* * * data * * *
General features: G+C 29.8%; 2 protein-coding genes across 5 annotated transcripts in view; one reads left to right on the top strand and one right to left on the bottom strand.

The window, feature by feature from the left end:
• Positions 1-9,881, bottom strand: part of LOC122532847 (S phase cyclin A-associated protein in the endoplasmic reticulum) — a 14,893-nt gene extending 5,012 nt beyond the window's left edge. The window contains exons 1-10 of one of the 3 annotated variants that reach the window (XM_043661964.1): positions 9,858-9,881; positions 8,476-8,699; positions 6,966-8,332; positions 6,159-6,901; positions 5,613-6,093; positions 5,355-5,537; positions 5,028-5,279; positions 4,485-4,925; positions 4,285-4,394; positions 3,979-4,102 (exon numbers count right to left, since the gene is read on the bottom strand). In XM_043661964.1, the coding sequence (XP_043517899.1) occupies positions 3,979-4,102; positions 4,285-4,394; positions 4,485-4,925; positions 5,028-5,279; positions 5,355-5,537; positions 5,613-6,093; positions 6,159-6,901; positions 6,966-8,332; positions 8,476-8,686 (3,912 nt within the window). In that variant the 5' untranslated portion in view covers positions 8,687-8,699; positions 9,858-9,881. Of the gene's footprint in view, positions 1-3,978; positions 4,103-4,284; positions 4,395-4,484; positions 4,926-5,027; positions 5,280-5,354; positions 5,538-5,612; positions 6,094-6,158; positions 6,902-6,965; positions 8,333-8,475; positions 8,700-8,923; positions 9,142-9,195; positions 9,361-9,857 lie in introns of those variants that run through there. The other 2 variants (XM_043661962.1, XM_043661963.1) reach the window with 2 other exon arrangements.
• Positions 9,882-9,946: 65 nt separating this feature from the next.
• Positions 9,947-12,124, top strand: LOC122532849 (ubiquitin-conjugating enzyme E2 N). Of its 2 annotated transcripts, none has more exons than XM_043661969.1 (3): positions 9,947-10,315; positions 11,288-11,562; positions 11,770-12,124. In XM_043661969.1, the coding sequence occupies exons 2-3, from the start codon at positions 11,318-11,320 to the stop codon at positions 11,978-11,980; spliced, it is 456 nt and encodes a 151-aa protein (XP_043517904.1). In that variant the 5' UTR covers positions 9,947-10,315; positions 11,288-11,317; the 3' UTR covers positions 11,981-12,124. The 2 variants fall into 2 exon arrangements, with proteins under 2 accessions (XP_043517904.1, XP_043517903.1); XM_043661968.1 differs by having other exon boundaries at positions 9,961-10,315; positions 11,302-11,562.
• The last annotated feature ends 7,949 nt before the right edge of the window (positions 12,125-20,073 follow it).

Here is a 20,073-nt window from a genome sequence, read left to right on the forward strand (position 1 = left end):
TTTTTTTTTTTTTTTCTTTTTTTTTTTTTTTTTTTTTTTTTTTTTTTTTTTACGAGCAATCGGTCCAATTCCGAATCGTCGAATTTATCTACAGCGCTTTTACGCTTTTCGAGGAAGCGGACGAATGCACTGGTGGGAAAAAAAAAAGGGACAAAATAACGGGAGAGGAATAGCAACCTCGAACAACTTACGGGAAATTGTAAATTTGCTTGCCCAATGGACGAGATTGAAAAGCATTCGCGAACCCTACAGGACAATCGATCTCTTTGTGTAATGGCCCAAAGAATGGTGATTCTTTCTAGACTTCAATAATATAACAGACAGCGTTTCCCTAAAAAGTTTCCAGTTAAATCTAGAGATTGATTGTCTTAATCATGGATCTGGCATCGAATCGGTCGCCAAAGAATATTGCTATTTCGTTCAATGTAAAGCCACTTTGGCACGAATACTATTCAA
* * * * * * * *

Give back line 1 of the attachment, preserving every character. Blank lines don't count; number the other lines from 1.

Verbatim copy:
General features: G+C 29.8%; 2 protein-coding genes across 5 annotated transcripts in view; one reads left to right on the top strand and one right to left on the bottom strand.